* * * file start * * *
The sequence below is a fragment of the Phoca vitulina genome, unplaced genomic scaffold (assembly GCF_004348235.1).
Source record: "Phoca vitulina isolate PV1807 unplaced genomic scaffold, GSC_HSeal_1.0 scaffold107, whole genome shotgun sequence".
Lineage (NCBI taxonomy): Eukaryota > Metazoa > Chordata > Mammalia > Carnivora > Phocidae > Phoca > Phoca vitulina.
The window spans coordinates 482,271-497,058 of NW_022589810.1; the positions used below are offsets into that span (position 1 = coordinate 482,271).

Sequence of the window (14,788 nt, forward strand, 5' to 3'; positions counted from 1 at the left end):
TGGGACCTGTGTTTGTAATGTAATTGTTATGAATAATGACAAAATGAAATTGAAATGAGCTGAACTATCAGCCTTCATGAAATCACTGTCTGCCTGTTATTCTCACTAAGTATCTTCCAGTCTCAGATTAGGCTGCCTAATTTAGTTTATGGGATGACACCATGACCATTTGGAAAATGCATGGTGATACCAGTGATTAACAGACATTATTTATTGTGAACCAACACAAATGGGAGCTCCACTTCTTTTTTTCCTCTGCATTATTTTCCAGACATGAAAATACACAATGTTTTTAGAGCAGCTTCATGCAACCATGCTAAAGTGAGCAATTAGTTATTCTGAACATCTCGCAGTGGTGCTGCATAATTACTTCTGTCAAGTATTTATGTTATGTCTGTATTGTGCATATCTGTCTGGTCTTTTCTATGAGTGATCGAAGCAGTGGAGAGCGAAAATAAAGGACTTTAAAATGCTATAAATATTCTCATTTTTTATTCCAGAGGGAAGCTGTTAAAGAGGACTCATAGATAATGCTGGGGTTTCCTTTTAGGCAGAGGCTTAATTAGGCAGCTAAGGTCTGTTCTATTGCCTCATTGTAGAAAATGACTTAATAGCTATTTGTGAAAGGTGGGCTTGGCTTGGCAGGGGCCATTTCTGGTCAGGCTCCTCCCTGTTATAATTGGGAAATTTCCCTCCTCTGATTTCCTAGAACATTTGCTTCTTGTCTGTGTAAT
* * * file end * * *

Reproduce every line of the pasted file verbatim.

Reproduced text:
The sequence below is a fragment of the Phoca vitulina genome, unplaced genomic scaffold (assembly GCF_004348235.1).
Source record: "Phoca vitulina isolate PV1807 unplaced genomic scaffold, GSC_HSeal_1.0 scaffold107, whole genome shotgun sequence".
Lineage (NCBI taxonomy): Eukaryota > Metazoa > Chordata > Mammalia > Carnivora > Phocidae > Phoca > Phoca vitulina.
The window spans coordinates 482,271-497,058 of NW_022589810.1; the positions used below are offsets into that span (position 1 = coordinate 482,271).

Sequence of the window (14,788 nt, forward strand, 5' to 3'; positions counted from 1 at the left end):
TGGGACCTGTGTTTGTAATGTAATTGTTATGAATAATGACAAAATGAAATTGAAATGAGCTGAACTATCAGCCTTCATGAAATCACTGTCTGCCTGTTATTCTCACTAAGTATCTTCCAGTCTCAGATTAGGCTGCCTAATTTAGTTTATGGGATGACACCATGACCATTTGGAAAATGCATGGTGATACCAGTGATTAACAGACATTATTTATTGTGAACCAACACAAATGGGAGCTCCACTTCTTTTTTTCCTCTGCATTATTTTCCAGACATGAAAATACACAATGTTTTTAGAGCAGCTTCATGCAACCATGCTAAAGTGAGCAATTAGTTATTCTGAACATCTCGCAGTGGTGCTGCATAATTACTTCTGTCAAGTATTTATGTTATGTCTGTATTGTGCATATCTGTCTGGTCTTTTCTATGAGTGATCGAAGCAGTGGAGAGCGAAAATAAAGGACTTTAAAATGCTATAAATATTCTCATTTTTTATTCCAGAGGGAAGCTGTTAAAGAGGACTCATAGATAATGCTGGGGTTTCCTTTTAGGCAGAGGCTTAATTAGGCAGCTAAGGTCTGTTCTATTGCCTCATTGTAGAAAATGACTTAATAGCTATTTGTGAAAGGTGGGCTTGGCTTGGCAGGGGCCATTTCTGGTCAGGCTCCTCCCTGTTATAATTGGGAAATTTCCCTCCTCTGATTTCCTAGAACATTTGCTTCTTGTCTGTGTAAT